16-17 September 2015, Berlin, Germany
Regulatory Requirements for the Visual Inspection of Parenterals
100% visual inspection & AQL testing
PharmEur, USP, JP - similarities and differences
Risk Management Considerations
An Update Regarding USP Chapters on Particles
Chapter 790 and 1790 for Visible Particles
Chapter 787 and 1787 for Subvisible Particles
Harmonized Chapter 788 and USP 1788
FDA’s current Expectations on Visual Inspection
FDA regulations relating to particulate matter in injectable drug products
Concerns regarding particulate matter contamination
GMP requirements for the visual inspection
Ph Eur and Particulates
Role of NPA's, COM, and EWG 12 in Ph Eur and how monographs/methods are
Contrast 2.9.20 with ECA Guide, recognising the different purpose
Overview of the current 2.9.19 PDG, with some history
Note of Group 12 initial opinion on USP Chapters <787> and <1787>
Opportunities for updating harmonised 2.9.19
Ask for user suggestions for updating 2.9.20 and 2.9.19
Presentation and discussion of ECA's Best Practice Paper on Visual Inspection,
The best practice paper has been originally developed by the advisory board of the ECA Visual Inspection Group. Much rather than a strict requirement document, this paper is intended to be a reference for controversial issues. The first version of this paper has been published in September 2014 in Copenhagen.
It has gained a broad acceptance in the industry afterwards. But also comments from other stakeholders and authorities as well were received, so that a revision process was initiated.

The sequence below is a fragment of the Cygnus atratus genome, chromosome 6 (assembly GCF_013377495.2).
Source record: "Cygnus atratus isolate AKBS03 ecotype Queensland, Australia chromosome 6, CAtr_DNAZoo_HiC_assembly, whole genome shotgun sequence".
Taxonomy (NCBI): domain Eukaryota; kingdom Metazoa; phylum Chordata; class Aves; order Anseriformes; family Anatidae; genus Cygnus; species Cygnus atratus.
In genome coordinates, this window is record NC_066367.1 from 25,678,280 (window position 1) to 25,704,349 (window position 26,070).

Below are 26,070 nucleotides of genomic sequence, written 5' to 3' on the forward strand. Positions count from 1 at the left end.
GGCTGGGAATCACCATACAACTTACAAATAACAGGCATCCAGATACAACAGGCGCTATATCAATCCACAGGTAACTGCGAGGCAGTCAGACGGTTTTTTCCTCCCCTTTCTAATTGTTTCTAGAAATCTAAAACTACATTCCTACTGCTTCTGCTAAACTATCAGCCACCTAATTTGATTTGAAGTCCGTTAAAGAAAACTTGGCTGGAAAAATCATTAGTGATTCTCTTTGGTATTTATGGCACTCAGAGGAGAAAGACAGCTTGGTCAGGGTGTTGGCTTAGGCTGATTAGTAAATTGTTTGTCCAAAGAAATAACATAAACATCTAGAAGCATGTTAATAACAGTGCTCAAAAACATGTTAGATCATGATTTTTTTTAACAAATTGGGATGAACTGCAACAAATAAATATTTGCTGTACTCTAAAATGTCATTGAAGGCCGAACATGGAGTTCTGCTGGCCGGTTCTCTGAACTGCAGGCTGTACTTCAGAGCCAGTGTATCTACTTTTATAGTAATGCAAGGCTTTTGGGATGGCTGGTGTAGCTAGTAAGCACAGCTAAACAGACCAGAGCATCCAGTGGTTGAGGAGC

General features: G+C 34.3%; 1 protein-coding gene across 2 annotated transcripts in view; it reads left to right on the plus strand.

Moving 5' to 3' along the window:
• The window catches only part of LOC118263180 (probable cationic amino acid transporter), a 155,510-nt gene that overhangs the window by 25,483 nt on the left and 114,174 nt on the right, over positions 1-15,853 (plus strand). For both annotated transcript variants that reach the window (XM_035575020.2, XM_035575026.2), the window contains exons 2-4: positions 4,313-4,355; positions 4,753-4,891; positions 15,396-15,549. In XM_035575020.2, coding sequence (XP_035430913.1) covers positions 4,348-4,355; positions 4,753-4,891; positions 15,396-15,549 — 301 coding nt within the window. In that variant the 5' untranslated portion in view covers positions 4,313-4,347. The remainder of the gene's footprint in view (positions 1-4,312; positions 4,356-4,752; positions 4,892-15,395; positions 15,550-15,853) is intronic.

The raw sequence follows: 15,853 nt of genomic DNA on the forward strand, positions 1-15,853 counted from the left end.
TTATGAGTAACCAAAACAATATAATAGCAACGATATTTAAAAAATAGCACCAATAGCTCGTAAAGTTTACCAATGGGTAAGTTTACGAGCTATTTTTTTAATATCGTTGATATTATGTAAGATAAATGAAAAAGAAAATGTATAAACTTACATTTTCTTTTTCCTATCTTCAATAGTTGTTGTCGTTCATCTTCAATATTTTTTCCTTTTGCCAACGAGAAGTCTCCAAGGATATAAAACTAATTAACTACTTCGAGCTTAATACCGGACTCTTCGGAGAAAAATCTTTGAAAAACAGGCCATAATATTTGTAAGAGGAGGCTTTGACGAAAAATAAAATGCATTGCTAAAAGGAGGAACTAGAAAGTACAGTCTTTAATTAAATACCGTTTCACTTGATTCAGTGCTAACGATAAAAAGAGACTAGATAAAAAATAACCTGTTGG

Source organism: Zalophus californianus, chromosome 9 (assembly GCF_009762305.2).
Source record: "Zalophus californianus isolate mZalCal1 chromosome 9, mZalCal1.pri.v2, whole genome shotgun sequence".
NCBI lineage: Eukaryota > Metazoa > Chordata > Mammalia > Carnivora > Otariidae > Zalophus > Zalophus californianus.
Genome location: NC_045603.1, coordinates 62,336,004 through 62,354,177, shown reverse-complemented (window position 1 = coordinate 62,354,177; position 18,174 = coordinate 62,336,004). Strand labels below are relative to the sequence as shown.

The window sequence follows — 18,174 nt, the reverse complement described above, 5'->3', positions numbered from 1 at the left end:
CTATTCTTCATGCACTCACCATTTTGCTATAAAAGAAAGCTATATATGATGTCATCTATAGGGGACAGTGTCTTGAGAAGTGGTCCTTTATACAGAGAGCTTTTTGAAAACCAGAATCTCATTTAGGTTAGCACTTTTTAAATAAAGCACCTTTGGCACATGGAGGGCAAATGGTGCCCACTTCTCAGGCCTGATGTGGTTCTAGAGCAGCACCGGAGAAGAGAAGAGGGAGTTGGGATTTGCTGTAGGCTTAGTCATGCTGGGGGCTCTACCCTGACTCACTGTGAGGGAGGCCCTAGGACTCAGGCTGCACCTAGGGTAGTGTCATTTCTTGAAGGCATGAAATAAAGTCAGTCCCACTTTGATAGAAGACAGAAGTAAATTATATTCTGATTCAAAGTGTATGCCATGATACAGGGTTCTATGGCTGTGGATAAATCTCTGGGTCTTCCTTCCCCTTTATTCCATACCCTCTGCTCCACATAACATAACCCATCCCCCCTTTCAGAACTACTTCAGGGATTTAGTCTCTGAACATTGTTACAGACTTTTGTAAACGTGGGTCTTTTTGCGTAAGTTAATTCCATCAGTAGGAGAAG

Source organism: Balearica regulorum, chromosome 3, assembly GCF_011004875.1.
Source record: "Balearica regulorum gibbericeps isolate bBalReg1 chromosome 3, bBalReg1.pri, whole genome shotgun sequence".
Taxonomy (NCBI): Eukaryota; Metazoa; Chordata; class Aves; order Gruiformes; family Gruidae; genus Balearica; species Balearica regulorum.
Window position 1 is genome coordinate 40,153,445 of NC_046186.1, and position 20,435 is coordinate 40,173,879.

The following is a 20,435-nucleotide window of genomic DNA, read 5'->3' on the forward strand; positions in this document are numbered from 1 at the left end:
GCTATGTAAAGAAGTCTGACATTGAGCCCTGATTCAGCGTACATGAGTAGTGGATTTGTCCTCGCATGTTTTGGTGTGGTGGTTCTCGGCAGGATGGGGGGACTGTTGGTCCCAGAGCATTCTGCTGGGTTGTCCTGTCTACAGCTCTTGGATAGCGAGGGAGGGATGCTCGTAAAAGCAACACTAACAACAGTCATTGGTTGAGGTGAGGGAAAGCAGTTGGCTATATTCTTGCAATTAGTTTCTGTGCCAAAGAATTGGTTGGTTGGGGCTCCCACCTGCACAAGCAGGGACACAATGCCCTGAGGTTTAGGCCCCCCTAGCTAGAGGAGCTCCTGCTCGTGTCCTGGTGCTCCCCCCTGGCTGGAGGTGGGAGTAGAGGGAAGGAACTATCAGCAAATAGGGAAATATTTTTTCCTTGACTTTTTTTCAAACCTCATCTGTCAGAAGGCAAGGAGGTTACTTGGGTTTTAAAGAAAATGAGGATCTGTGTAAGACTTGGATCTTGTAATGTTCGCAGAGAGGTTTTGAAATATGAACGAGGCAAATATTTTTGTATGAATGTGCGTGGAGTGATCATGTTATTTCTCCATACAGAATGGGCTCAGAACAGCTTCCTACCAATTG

The second version of the paper is supposed to be distributed to all participants of this event. Take advantage of also discussing it with its authors.
Particle Testing and the Interaction of Production and QA
Monitoring and Trending
Manual Inspection Capability to Detect Particulates in Parenteral products
What parameters impact the manual visual inspection capability
Understanding detection capability is key to ensuring assumptions made in process design, investigations, and re-inspections are accurate
What is the relation between detection capability and the size of the particle
There is no single detection capability that is universally applicable
What is the difference in detection capability between sites across the world
Automatic Visual Inspection Selection Process - Rocky Road from URS to FAT
User Requirement Specifications: Key do and don’t points
Defect Sets: When to use mimic solutions, Nist standards etc?
Manual / Machine: Clear understanding on Manual / Machine differences -
Vendor Interaction: What level of technical interaction is needed?
3 Phases of Design review
Technology Roadmap: Will the system be obsolete in 2 years? What cameras to use?
How many inspection stations are actually needed?
Testing phase: This can happen well before FAT and will outline capability of systems
Factory Acceptance Testing: Confirmation whether above steps have been carried out correctly
Case Study Siegfried Hameln: Fully automated visual inspection of vials
Validation of the system
Validation conduct and evaluation
Preparation and characterisation of test sets
Handling of rejects and re-inspection
Visual Inspection of lyophilized Products, Emulsions and Suspensions
Supplemental Inspection of non-transparent products
Constituted or withdrawn contents
The challenge of artifacts
Appropriate sampling size
Typical background particulate profile
AQL in visual inspection
How mandatory is AQL testing?
Is AQL testing part of production or quality control?
How are quality levels determined and how is the number of units to be inspected calculated
What does AQL testing look like for lyophilized products?
What has to be done when AQL limits are exceeded?